(FOX 9) - As suburbs aim to curb the infestation of Emerald Ash Borer, officials are finding cases rising and spread worse than previous years.
"The inner part of the metro is getting especially hit hard," Ryan Spencer from Rainbow Treecare told FOX 9. "We’re also seeing people who haven’t had to worry about Emerald Ash Borer before suddenly picking up the phone and giving us a call because it’s suddenly a problem."
Emerald Ash Borer was first discovered in St. Paul in 2009, and a year later in Minneapolis. The city of Minnetonka first reported it in 2019 and has since been actively working to slow the spread.
"It’s grown exponentially this past year and it’s only going to get worse," said city forester Hannibal Hayes.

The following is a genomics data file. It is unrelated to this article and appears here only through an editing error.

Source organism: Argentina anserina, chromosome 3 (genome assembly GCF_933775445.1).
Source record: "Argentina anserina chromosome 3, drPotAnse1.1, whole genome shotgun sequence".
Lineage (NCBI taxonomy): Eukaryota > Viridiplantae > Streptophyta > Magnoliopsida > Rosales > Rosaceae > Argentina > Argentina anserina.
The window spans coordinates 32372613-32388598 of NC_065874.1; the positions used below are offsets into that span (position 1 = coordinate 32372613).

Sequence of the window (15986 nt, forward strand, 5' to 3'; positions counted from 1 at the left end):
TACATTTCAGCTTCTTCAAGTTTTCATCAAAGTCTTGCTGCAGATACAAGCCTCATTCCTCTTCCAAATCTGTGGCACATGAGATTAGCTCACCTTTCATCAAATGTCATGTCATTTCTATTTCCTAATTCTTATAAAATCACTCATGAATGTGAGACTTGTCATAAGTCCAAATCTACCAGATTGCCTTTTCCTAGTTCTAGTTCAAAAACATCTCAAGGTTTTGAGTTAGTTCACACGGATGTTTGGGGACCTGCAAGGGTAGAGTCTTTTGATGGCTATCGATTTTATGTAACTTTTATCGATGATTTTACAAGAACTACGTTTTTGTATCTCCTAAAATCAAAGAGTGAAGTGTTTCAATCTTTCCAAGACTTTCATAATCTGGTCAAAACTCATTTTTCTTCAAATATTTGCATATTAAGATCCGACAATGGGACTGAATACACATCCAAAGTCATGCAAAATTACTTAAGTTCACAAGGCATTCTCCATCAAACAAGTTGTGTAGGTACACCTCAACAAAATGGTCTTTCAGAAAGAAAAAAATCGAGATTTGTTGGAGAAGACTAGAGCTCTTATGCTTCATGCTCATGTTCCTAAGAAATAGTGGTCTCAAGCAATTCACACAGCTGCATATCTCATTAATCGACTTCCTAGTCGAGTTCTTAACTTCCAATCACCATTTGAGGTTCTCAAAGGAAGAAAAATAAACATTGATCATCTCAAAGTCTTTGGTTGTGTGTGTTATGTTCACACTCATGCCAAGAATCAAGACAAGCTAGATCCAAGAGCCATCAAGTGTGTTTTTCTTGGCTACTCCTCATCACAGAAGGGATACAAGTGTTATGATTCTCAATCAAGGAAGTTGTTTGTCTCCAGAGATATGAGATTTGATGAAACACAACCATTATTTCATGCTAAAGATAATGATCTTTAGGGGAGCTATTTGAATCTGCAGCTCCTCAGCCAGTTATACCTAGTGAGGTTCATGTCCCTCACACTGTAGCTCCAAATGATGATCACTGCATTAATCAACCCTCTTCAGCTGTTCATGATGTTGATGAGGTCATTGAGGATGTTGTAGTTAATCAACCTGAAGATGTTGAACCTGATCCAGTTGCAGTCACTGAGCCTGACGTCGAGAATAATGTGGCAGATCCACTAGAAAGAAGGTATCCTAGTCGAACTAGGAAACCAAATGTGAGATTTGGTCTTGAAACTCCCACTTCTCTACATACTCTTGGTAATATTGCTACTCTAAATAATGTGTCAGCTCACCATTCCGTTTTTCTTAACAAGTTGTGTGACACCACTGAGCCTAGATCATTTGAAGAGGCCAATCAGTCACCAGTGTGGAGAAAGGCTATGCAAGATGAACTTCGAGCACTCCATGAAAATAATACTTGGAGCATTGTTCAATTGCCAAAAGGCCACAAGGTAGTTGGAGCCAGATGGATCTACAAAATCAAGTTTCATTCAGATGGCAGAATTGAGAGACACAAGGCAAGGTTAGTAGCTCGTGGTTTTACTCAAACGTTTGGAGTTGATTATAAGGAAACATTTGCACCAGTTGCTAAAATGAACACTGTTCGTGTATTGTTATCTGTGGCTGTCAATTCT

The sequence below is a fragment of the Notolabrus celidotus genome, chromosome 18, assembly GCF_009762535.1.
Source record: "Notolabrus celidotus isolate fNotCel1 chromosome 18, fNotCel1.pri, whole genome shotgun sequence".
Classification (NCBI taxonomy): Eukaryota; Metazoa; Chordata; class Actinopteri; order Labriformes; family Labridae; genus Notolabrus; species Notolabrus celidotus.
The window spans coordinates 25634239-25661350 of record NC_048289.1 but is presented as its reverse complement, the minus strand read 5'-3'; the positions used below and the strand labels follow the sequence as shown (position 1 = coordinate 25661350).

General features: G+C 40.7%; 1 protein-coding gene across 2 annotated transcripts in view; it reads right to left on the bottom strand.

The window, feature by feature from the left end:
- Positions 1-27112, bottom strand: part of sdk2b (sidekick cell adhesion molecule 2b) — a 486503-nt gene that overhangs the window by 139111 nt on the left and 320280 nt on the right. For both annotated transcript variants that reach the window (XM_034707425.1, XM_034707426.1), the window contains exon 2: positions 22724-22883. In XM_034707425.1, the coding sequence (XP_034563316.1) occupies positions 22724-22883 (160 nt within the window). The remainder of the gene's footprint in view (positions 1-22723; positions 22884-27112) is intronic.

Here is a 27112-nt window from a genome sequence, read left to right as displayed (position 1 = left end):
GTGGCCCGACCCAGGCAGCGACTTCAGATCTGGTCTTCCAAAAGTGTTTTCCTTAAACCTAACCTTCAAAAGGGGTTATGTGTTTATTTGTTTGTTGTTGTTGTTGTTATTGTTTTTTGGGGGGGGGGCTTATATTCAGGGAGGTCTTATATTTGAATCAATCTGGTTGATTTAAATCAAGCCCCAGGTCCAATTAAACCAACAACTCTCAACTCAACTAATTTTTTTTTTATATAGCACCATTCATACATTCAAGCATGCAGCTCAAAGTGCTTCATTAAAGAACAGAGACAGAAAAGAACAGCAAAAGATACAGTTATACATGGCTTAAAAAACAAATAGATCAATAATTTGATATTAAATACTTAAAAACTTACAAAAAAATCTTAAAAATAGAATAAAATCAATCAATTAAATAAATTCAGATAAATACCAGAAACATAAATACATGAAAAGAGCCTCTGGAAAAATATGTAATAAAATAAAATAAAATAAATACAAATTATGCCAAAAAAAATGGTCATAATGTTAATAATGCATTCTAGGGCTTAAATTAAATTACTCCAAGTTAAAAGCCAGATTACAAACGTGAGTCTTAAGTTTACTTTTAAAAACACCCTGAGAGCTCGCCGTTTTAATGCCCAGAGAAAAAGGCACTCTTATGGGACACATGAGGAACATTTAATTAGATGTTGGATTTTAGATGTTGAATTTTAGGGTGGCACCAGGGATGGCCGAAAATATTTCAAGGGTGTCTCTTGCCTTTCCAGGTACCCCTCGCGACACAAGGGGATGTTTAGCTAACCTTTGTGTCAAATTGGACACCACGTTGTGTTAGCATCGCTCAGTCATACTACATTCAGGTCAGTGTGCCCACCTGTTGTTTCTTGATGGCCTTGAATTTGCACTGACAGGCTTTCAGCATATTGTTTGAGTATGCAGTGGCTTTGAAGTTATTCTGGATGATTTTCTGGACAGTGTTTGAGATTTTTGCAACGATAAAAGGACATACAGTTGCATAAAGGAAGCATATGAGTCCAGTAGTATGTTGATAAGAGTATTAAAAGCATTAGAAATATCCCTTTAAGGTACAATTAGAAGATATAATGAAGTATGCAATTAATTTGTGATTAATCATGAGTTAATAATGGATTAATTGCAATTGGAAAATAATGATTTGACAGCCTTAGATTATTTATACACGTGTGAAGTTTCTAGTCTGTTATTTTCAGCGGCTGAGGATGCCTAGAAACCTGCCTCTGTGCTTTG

Minnetonka is among most cities in the metro that comb neighborhoods looking for infested trees during the winter months. Hayes said it’s imperative these trees are removed before the larvae hatch in the spring – which is why the city usually requires flagged trees be removed by May.
As suburbs aim to curb the infestation of Emerald Ash Borer, officials are finding cases rising and spread worse than previous years.
"If you cut an ash tree down during the growing season when there’s adult beetles flying around, it actually encourages them to fly into neighboring trees," said Hayes.
Ash trees that are healthy or newly infested can often be saved by root injections offered by most tree care companies.
Spencer says a telltale sign of Emerald Ash Borer is blonding, or bark loss, as well as crown die back, or a lot of dead branches at the top of the tree. In the summer, you’ll also notice canopy thinning.
Trees that are marked for removal are the homeowner’s responsibility to remove. Hayes said they will work with individuals who cannot afford the unexpected cost.